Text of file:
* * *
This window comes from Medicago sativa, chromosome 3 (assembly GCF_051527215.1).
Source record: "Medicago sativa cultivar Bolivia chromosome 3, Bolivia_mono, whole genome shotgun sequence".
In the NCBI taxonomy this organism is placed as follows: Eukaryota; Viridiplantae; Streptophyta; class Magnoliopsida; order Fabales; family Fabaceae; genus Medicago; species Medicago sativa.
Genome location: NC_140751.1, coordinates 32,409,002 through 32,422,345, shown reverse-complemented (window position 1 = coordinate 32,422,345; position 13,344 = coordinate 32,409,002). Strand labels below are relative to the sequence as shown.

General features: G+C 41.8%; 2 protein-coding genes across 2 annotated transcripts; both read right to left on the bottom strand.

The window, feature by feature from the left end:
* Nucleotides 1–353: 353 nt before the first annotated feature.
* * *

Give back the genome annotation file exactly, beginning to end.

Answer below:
This window comes from Medicago sativa, chromosome 3 (assembly GCF_051527215.1).
Source record: "Medicago sativa cultivar Bolivia chromosome 3, Bolivia_mono, whole genome shotgun sequence".
In the NCBI taxonomy this organism is placed as follows: Eukaryota; Viridiplantae; Streptophyta; class Magnoliopsida; order Fabales; family Fabaceae; genus Medicago; species Medicago sativa.
Genome location: NC_140751.1, coordinates 32,409,002 through 32,422,345, shown reverse-complemented (window position 1 = coordinate 32,422,345; position 13,344 = coordinate 32,409,002). Strand labels below are relative to the sequence as shown.

General features: G+C 41.8%; 2 protein-coding genes across 2 annotated transcripts; both read right to left on the bottom strand.

The window, feature by feature from the left end:
* Nucleotides 1–353: 353 nt before the first annotated feature.